Transcriptomics

Dataset Information

6

Common and overlapping oncogenic pathways contribute to the evolution of acute myeloid leukemias


ABSTRACT: Recently, it has been demonstrated that transcriptionally active leukemia-associated fusion oncogenes alter self-renewal in and generate acute myeloid leukemia (AML) from committed progenitors, linking transformation and self-renewal pathways. AML is a heterogeneous disease, both genetically and biologically, and it is not known whether transformation is mediated by common or overlapping genetic programs downstream of multiple mutations or through the engagement of unique programs downstream of individual mutations. This distinction is important, as the demonstration of common pathways may identify common molecular targets for the treatment of AML. Here we demonstrate that the ability to alter self-renewal in vitro and in vivo is a more generalized property of leukemia-associated oncogenes. We further demonstrate that disparate leukemia-associated oncogenes initiate early common and overlapping transformation and self-renewal gene expression programs to mediate these effects. Furthermore, elements of these programs can be detected in established leukemia stem cells from an animal model and across a large cohort of patients with differing acute myeloid leukemia (AML) subtypes, where they strongly predict for disease biology. Finally, individual genes from the programs are demonstrated to partially phenocopy the leukemia-associated oncogenes and themselves alter self-renewal in committed murine progenitors and generate AML when expressed in murine bone marrow. The dataset comprises granulocyte monocyte precursors (GMP) transduced with either GFP alone or the fusion oncogenes MOZ-TIF2 or NUP98-HOXA9 or AML1-ETO, as labelled. Early gene expression changes (36 hours after transduction) were analysed between these replicate samples in two separate ways; either in a single two-class comparison of all oncogene transduced GMP with empty-vector transduced GMP or in three separate two-class comparisons comparing each oncogene individually with empty-vector transduced GMP. In the first analysis we identified 1082 genes/1119 probesets whose expression levels significantly differed (FDR level 0.05). There is a loss of self-renewal potential in the transition from the LSK to GMP population and to further enrich for potential self-renewal genes we compared the expression of these genes/probes in sorted normal LSK versus GMP populations. Genes which were not significantly (p<0.05) and similarly differentially expressed between LSK and GMP were excluded, allowing us to prioritize an immediate “leukemia initiation” program of 167 genes (182 probesets). Our second analysis demonstrated differential expression of 5750, 1161, and 5109 genes, when MOZ-TIF2, NUP98-HOXA9 and AML1-ETO transduced GMP were respectively compared with empty-vector transduced GMP (p<0.05). When our “leukemia initiation” signature was compared to the single comparisons, 127/167 (76%) genes overlapped. To assess the evolutionary nature of transcriptional programs critical for leukemia induction and maintenance, the gene expression profiles of replicate functionally validated leukemic stem cells from a MOZ-TIF2 model of leukemia (L-GMP) were then compared to their normal phenotypic counterpart (normal GMP). 2715 genes were differentially expressed between normal and leukemic GMP (p<0.05). Similarities were seen between our immediate pre-leukemic signatures and the gene expression profiles in the overt leukemias. The overlap with the leukemia initiation and leukemia self-renewal signatures was highly significant at 59/167 genes (35%) and 29/91 genes (32%), respectively (both p<0.0001). Gene expression levels were measured using Affymetrix (Santa Clara, CA) GeneChip Mouse Genome 430A 2.0 arrays (22,690 probesets) with hybridisation and washes as per the manufacturers specifications. The starting point for all analyses was the ''.CEL'' files from the MAS5 software. Data was analyzed using the R statistical package bioconductor18. Data quality was assessed using functions in the affy and affyPLM packages and outlier arrays were removed from subsequent analysis. The GCRMA algorithm (ver. 2.4.1) was used to obtain normalized expression estimates. Genes were selected for further analysis on the following basis: genes that had probesets for which the expression value was greater than 60 (which in our study constitute the average background reading of all probesets) and that had a present flag call in at least two of three samples. To detect significant changes in the expression levels, two-sample Welch t-tests (parametric; assuming unequal variances; Benjamini and Hochberg step-up multiple testing correction at a False Discovery Rate <0.05) was applied to the resulting genes.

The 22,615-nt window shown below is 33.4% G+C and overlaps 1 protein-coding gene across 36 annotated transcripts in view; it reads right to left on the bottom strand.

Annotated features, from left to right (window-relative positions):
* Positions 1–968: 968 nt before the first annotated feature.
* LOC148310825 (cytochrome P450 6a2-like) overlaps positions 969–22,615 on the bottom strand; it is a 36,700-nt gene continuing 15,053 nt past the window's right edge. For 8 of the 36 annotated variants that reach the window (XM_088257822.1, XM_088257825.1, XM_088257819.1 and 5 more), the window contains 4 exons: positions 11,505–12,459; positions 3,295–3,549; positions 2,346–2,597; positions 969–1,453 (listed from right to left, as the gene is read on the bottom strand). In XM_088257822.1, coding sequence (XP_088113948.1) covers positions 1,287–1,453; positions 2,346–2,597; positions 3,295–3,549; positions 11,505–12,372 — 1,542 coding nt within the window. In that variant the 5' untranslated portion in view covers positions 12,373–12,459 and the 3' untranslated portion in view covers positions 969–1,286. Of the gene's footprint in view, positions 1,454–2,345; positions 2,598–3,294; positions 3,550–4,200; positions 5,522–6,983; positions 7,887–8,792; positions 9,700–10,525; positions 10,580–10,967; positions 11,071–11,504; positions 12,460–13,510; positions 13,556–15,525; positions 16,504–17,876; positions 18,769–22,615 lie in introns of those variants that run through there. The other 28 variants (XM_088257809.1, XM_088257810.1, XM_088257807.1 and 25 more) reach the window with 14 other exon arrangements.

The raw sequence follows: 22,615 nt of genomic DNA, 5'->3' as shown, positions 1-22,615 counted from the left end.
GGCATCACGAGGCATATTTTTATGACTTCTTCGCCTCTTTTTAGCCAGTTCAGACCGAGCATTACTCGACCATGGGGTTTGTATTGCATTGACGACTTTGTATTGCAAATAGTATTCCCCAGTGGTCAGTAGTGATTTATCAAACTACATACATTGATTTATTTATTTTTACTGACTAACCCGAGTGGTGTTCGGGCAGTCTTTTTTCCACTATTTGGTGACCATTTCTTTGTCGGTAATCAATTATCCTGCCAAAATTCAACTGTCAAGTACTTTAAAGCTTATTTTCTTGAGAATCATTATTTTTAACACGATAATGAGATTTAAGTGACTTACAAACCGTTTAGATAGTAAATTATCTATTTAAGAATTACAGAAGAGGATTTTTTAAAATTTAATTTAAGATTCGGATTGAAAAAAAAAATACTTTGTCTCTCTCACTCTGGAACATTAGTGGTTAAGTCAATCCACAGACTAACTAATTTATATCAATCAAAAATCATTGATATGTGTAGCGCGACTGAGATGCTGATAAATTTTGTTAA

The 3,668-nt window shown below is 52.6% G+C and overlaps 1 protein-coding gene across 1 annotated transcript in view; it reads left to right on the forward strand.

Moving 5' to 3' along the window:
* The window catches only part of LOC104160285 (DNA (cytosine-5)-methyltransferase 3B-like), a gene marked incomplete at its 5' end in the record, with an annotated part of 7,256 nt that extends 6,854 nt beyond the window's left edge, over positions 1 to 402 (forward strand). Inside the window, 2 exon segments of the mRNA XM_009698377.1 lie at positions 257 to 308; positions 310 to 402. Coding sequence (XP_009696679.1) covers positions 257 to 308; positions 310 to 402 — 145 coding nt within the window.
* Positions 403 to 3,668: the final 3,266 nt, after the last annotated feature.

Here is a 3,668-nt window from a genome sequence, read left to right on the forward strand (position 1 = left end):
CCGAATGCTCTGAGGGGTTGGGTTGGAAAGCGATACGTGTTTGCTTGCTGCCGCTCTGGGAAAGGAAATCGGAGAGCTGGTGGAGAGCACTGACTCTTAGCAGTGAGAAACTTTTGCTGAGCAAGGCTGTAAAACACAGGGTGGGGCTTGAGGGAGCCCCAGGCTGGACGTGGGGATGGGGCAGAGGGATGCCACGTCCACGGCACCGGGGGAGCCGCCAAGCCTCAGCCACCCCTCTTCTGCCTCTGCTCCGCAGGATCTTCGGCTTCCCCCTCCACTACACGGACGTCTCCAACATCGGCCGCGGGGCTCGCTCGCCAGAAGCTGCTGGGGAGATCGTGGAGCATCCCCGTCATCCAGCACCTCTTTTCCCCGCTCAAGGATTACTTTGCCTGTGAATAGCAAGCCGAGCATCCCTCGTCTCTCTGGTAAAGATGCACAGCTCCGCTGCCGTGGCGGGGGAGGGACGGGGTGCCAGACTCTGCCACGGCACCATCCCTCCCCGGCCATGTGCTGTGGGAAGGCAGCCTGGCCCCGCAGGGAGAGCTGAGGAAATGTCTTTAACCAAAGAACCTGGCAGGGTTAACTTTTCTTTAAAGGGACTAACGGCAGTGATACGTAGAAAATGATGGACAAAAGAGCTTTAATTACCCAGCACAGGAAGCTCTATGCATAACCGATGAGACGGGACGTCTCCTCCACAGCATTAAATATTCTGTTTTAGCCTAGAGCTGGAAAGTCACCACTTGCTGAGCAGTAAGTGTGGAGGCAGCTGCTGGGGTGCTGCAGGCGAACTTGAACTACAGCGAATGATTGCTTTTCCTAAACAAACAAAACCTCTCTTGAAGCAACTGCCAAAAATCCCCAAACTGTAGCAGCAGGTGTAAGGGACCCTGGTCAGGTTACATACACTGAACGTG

ORGANISM(S): Mus musculus  

SUBMITTER: Brynn T Kvinlaug   Brian J Huntly  Brian J.P. Huntly 

PROVIDER: E-GEOD-24797 | ArrayExpress | 2011-06-27

SECONDARY ACCESSION(S): GSE24797PRJNA132287

REPOSITORIES: GEO, ArrayExpress

Dataset's files

Source:
Action DRS
E-GEOD-24797.README.txt Txt
E-GEOD-24797.eSet.r Other
E-GEOD-24797.idf.txt Idf
E-GEOD-24797.processed.1.zip Processed
E-GEOD-24797.raw.1.zip Raw
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Publications


Fusion oncogenes in acute myeloid leukemia (AML) promote self-renewal from committed progenitors, thereby linking transformation and self-renewal pathways. Like most cancers, AML is a genetically and biologically heterogeneous disease, but it is unclear whether transformation results from common or overlapping genetic programs acting downstream of multiple mutations or by the engagement of unique genetic programs acting cooperatively downstream of individual mutations. This distinction is import  ...[more]